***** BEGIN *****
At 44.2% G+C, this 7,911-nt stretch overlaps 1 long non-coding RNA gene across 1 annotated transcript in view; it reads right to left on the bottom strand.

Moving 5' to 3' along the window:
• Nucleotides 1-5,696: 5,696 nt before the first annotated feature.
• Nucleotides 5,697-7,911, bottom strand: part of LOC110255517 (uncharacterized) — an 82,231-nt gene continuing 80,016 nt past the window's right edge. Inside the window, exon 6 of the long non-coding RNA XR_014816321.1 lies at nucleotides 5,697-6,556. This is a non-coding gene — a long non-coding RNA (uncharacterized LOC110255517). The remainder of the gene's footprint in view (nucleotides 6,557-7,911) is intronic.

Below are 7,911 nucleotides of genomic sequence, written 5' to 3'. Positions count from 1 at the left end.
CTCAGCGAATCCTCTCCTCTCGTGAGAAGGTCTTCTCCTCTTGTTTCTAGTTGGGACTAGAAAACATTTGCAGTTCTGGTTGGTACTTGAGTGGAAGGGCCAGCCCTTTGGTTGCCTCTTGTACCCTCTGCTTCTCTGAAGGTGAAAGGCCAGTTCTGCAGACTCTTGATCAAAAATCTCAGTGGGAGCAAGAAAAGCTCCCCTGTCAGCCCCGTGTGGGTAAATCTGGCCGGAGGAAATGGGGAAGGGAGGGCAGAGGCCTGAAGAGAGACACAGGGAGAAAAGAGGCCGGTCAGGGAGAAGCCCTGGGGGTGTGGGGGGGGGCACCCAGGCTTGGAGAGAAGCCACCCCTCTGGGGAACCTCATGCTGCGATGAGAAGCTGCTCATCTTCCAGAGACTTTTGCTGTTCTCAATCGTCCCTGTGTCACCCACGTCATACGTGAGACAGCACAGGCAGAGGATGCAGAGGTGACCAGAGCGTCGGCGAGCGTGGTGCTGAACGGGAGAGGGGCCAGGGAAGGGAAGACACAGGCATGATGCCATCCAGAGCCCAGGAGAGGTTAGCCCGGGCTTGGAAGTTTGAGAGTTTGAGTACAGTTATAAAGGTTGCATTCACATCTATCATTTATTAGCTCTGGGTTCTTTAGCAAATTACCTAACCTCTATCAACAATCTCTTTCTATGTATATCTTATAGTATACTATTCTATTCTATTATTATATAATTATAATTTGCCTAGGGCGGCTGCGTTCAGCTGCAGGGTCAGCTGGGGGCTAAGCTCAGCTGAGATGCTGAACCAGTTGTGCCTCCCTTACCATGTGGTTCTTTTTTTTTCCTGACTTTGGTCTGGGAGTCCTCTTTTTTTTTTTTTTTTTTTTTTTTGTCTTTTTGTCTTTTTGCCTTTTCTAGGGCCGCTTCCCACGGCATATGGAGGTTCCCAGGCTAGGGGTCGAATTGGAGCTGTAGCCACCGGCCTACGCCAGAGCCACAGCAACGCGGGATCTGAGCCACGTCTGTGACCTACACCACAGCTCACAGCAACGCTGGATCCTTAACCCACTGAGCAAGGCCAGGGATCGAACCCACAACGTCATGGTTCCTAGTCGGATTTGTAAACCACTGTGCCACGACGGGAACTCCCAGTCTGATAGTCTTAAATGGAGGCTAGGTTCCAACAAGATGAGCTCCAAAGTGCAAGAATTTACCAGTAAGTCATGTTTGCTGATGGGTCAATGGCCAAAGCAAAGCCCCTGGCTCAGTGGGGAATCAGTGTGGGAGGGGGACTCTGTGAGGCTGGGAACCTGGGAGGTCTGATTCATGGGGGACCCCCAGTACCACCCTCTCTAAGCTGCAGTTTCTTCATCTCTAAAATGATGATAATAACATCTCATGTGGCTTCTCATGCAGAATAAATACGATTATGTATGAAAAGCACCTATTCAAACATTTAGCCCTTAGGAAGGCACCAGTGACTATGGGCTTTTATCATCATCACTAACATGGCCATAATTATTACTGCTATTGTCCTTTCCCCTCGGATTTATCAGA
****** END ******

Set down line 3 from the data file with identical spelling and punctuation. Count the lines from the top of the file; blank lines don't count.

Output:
• Nucleotides 1-5,696: 5,696 nt before the first annotated feature.